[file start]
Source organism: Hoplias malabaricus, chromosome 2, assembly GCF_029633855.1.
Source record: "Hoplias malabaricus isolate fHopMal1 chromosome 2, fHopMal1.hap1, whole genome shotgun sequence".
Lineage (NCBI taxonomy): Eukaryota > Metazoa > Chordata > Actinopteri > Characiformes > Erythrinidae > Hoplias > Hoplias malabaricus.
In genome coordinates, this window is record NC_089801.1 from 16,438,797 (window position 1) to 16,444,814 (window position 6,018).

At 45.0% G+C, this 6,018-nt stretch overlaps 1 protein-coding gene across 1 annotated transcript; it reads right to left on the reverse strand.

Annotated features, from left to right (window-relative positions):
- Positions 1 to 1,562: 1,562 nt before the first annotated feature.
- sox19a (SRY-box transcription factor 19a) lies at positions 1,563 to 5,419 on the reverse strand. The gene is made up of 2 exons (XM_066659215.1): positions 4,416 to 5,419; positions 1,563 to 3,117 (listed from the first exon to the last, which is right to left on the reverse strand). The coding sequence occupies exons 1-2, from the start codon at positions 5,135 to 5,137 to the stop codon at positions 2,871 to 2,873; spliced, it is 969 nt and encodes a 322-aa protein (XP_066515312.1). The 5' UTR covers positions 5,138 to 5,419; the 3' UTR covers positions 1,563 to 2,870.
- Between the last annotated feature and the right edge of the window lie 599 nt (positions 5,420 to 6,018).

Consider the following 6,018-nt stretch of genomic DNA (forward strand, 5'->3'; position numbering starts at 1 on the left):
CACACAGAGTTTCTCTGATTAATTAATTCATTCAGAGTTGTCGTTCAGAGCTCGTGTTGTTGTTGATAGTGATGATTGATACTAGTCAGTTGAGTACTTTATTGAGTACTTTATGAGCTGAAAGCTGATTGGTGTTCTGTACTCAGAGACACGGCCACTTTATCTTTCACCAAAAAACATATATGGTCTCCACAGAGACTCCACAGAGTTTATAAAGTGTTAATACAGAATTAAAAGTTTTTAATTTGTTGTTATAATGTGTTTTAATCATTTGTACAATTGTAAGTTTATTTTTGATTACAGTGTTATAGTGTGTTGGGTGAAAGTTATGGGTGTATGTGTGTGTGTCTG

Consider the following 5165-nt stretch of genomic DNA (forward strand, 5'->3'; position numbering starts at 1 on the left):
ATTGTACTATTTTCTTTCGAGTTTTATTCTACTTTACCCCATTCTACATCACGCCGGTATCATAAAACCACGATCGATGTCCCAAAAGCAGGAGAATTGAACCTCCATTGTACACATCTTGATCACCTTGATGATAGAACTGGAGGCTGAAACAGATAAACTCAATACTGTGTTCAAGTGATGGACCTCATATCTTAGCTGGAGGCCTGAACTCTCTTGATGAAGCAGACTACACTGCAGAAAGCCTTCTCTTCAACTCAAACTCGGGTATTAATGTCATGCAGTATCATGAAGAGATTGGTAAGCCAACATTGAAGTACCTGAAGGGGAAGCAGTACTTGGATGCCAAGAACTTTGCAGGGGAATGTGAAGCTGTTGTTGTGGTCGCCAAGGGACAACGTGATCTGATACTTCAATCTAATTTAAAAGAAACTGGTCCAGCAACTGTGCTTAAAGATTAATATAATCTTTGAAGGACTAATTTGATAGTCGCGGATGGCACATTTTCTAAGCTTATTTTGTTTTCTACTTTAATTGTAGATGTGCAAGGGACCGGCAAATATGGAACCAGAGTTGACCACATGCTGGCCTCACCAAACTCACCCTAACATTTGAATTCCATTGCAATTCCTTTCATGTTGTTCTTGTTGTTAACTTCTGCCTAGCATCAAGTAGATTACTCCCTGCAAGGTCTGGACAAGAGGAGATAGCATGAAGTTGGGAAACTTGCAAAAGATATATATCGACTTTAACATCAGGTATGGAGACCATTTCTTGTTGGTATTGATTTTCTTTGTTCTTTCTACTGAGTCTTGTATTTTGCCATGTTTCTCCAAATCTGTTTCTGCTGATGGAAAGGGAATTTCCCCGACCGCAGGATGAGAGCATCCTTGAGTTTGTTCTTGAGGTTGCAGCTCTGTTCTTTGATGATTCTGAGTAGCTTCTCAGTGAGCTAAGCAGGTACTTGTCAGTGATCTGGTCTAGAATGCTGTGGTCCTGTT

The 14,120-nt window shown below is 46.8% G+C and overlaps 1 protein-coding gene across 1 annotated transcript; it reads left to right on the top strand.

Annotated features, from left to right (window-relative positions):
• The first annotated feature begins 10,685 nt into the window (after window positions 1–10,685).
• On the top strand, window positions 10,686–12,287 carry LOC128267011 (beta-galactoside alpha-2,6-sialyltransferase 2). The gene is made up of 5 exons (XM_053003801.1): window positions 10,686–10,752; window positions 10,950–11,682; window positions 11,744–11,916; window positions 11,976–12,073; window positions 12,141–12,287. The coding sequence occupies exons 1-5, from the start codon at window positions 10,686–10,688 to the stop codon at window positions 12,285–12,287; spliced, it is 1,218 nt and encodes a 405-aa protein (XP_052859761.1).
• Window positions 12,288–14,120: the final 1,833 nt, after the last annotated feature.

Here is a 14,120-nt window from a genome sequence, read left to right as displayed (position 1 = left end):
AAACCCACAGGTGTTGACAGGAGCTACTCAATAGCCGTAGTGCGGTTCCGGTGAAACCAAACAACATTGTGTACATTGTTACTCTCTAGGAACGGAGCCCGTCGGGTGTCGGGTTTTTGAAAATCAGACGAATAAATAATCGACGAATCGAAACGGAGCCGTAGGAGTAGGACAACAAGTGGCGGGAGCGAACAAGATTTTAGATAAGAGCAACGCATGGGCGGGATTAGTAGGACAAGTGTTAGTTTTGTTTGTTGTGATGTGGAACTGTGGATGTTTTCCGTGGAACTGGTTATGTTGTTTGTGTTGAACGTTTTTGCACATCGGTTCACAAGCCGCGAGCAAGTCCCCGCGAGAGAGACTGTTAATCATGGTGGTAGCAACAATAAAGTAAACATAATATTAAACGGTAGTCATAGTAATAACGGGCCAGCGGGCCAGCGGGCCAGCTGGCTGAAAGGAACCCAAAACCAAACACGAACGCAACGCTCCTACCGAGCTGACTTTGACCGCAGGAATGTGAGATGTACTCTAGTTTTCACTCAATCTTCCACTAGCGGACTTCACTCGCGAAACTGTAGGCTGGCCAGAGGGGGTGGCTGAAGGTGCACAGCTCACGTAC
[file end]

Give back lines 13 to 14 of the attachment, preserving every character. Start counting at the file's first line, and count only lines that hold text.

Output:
ATTGTACTATTTTCTTTCGAGTTTTATTCTACTTTACCCCATTCTACATCACGCCGGTATCATAAAACCACGATCGATGTCCCAAAAGCAGGAGAATTGAACCTCCATTGTACACATCTTGATCACCTTGATGATAGAACTGGAGGCTGAAACAGATAAACTCAATACTGTGTTCAAGTGATGGACCTCATATCTTAGCTGGAGGCCTGAACTCTCTTGATGAAGCAGACTACACTGCAGAAAGCCTTCTCTTCAACTCAAACTCGGGTATTAATGTCATGCAGTATCATGAAGAGATTGGTAAGCCAACATTGAAGTACCTGAAGGGGAAGCAGTACTTGGATGCCAAGAACTTTGCAGGGGAATGTGAAGCTGTTGTTGTGGTCGCCAAGGGACAACGTGATCTGATACTTCAATCTAATTTAAAAGAAACTGGTCCAGCAACTGTGCTTAAAGATTAATATAATCTTTGAAGGACTAATTTGATAGTCGCGGATGGCACATTTTCTAAGCTTATTTTGTTTTCTACTTTAATTGTAGATGTGCAAGGGACCGGCAAATATGGAACCAGAGTTGACCACATGCTGGCCTCACCAAACTCACCCTAACATTTGAATTCCATTGCAATTCCTTTCATGTTGTTCTTGTTGTTAACTTCTGCCTAGCATCAAGTAGATTACTCCCTGCAAGGTCTGGACAAGAGGAGATAGCATGAAGTTGGGAAACTTGCAAAAGATATATATCGACTTTAACATCAGGTATGGAGACCATTTCTTGTTGGTATTGATTTTCTTTGTTCTTTCTACTGAGTCTTGTATTTTGCCATGTTTCTCCAAATCTGTTTCTGCTGATGGAAAGGGAATTTCCCCGACCGCAGGATGAGAGCATCCTTGAGTTTGTTCTTGAGGTTGCAGCTCTGTTCTTTGATGATTCTGAGTAGCTTCTCAGTGAGCTAAGCAGGTACTTGTCAGTGATCTGGTCTAGAATGCTGTGGTCCTGTT

The 14,120-nt window shown below is 46.8% G+C and overlaps 1 protein-coding gene across 1 annotated transcript; it reads left to right on the top strand.